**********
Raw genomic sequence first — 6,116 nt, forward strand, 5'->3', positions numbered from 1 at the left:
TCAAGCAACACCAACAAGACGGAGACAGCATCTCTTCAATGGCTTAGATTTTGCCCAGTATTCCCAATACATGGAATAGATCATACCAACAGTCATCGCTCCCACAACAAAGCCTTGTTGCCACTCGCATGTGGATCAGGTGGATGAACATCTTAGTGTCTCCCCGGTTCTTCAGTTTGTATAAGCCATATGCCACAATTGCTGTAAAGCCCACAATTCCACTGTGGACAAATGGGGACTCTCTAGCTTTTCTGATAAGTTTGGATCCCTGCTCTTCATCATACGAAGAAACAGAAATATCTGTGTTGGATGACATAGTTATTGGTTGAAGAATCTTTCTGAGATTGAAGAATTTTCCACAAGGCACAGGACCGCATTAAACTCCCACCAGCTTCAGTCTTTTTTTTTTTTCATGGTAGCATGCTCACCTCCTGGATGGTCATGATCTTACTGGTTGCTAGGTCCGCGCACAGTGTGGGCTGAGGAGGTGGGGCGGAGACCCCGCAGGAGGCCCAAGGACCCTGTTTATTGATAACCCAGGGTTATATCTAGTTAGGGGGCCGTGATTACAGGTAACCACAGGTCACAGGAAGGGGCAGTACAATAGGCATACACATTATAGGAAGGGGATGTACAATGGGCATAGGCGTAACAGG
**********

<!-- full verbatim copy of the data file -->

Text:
Raw genomic sequence first — 6,116 nt, forward strand, 5'->3', positions numbered from 1 at the left:
TCAAGCAACACCAACAAGACGGAGACAGCATCTCTTCAATGGCTTAGATTTTGCCCAGTATTCCCAATACATGGAATAGATCATACCAACAGTCATCGCTCCCACAACAAAGCCTTGTTGCCACTCGCATGTGGATCAGGTGGATGAACATCTTAGTGTCTCCCCGGTTCTTCAGTTTGTATAAGCCATATGCCACAATTGCTGTAAAGCCCACAATTCCACTGTGGACAAATGGGGACTCTCTAGCTTTTCTGATAAGTTTGGATCCCTGCTCTTCATCATACGAAGAAACAGAAATATCTGTGTTGGATGACATAGTTATTGGTTGAAGAATCTTTCTGAGATTGAAGAATTTTCCACAAGGCACAGGACCGCATTAAACTCCCACCAGCTTCAGTCTTTTTTTTTTTTCATGGTAGCATGCTCACCTCCTGGATGGTCATGATCTTACTGGTTGCTAGGTCCGCGCACAGTGTGGGCTGAGGAGGTGGGGCGGAGACCCCGCAGGAGGCCCAAGGACCCTGTTTATTGATAACCCAGGGTTATATCTAGTTAGGGGGCCGTGATTACAGGTAACCACAGGTCACAGGAAGGGGCAGTACAATAGGCATACACATTATAGGAAGGGGATGTACAATGGGCATAGGCGTAACAGG